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  3. As you know, I totally agree with you with respect to the “d” words. I’m so happy to read about your perfect day, glad everything clicked, and thrilled that you shared it! I do like spring, except for the mud. Yesterday was a good day for me as well. I walked again with my dear friend, who just had part of her colon removed, so we didn’t go far… but there was no ice and it felt like summer. xo

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    1. Whew, you have no ice in Canada–awesome! And yes, the mud, groan. I just returned from walking a dog in a rain shower, and yes we got a little muddy. Oh well, rather wash off mud than fall on my butt on ice is how I look at it. So glad you had a good day too! xoxo!

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      1. Oh yah, speaking from experience regarding falling on my butt (and neck) on an ice mound. NOT a good plan… We have a few sheets on the north side of the road and houses, but today it will be gone I’m sure. Then another snow blizzard will hit, it’s only March after all! hahahah… walking dogs is the best! and thank you! xoxo…

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  4. You’re great come rain or shine, curmudgeonly or not so curmudgeonly while enjoying your perfect Spring day. Please get the whole dying/death/died thing out there – it’s overly romanticised at present leaving the ill-informed thinking we all waltz through this and live to be 90. I’d also like to see renewed honesty around body image, mutilation, amputation and scarring (physical and psychological) because that gets very little accurate attention via mainstream media either.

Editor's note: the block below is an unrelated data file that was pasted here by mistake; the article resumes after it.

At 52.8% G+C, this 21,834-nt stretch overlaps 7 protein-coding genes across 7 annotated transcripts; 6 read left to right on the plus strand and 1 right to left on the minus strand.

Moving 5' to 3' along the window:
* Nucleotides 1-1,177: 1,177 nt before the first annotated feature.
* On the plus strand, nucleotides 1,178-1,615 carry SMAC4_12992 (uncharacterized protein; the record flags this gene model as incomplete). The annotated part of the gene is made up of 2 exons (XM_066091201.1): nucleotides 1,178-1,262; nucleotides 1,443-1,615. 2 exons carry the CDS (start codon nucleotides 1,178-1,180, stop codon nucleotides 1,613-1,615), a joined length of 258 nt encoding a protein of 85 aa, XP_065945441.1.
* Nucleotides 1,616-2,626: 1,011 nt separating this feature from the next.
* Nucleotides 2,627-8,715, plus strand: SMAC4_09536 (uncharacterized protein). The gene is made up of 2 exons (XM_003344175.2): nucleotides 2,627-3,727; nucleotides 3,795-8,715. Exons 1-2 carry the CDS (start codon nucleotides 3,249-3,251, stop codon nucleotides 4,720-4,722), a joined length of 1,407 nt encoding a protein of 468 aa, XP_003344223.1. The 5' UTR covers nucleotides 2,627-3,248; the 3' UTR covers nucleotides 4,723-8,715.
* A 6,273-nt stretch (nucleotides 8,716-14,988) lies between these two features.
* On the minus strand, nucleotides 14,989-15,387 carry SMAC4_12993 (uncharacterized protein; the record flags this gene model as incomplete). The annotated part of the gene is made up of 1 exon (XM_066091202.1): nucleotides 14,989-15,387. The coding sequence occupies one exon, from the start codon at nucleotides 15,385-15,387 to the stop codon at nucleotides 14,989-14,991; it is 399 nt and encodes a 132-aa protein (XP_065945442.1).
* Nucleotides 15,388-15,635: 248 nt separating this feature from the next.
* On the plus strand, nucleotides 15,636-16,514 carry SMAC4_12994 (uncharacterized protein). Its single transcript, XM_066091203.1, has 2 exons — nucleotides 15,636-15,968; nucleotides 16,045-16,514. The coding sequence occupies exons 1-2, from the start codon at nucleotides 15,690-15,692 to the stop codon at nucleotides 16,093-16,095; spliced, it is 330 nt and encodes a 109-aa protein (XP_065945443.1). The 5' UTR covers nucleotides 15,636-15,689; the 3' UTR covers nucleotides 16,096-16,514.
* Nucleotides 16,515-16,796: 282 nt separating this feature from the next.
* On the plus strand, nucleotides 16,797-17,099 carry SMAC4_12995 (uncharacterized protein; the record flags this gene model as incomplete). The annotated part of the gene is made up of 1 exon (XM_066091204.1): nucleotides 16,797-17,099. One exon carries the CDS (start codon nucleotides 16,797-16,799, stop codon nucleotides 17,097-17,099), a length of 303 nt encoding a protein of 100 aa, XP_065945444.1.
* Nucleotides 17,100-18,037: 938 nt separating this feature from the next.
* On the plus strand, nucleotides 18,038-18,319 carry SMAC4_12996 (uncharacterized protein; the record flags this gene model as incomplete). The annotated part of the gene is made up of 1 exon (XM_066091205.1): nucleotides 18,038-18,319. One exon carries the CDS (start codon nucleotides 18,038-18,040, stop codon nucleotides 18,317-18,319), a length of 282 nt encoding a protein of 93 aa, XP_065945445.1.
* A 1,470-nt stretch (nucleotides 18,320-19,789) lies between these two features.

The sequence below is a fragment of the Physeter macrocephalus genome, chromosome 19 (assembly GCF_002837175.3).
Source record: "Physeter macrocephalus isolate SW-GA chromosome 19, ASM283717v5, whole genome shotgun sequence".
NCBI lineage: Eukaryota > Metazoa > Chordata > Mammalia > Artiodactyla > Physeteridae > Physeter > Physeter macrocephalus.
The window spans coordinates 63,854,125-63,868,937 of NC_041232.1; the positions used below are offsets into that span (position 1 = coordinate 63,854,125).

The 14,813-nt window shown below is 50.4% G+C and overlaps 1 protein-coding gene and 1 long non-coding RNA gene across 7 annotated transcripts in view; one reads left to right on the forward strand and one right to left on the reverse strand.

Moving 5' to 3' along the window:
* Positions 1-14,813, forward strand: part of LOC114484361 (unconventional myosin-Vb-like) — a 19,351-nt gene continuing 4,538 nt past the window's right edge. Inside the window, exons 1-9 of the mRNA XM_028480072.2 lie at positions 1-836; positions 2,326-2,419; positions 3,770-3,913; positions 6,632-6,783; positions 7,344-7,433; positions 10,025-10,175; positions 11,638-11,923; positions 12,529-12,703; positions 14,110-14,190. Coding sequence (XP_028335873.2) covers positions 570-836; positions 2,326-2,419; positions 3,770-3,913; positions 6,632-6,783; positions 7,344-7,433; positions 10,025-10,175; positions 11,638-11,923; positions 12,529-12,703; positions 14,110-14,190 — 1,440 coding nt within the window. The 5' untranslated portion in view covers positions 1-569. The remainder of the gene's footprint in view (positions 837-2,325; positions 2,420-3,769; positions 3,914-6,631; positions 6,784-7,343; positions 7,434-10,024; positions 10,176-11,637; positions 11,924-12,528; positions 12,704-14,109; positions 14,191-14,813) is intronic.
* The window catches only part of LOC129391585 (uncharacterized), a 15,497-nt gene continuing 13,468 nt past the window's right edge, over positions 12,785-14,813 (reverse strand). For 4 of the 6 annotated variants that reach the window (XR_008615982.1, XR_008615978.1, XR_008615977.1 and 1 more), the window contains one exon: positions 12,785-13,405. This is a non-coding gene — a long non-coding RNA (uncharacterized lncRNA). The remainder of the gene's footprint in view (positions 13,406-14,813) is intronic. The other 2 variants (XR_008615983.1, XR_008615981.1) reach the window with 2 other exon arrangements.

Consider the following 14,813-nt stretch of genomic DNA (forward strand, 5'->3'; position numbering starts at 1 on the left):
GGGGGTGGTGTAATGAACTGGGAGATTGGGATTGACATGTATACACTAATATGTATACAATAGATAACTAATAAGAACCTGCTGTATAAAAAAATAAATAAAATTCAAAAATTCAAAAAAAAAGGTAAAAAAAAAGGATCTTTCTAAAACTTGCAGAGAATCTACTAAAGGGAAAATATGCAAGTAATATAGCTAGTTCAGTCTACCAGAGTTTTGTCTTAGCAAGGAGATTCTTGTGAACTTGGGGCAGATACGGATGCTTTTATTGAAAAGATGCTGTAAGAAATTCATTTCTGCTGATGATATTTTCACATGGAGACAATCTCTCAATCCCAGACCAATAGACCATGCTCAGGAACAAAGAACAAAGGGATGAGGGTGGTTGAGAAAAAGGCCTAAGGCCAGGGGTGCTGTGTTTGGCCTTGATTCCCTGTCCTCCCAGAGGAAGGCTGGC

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    1. Thank you so much tw! Yes, I’ve been thinking about a post about the dis-honesty around all of these things in general–a meditation on keeping the reality around cancer honest, clear, and simple, because right now, with all the flowery metaphors, those things are lost. This week has made me less tolerant than ever regarding the metaphors.

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  5. I haven’t been on the computer much recently so it was a surprise to learn that Lisa Bonchek Adams died. And yes, I used the “d” word, it is factual, leaves no doubts and is straight to the point.

    I followed her for a while but, as I mentioned, I haven’t been on the computer much lately. I am saddened for her family’s loss as they no doubt will choose to remember her vibrant years prior to any illness or death-sentence-diagnosis.

    Glad you had an awesome day and shared it! 😀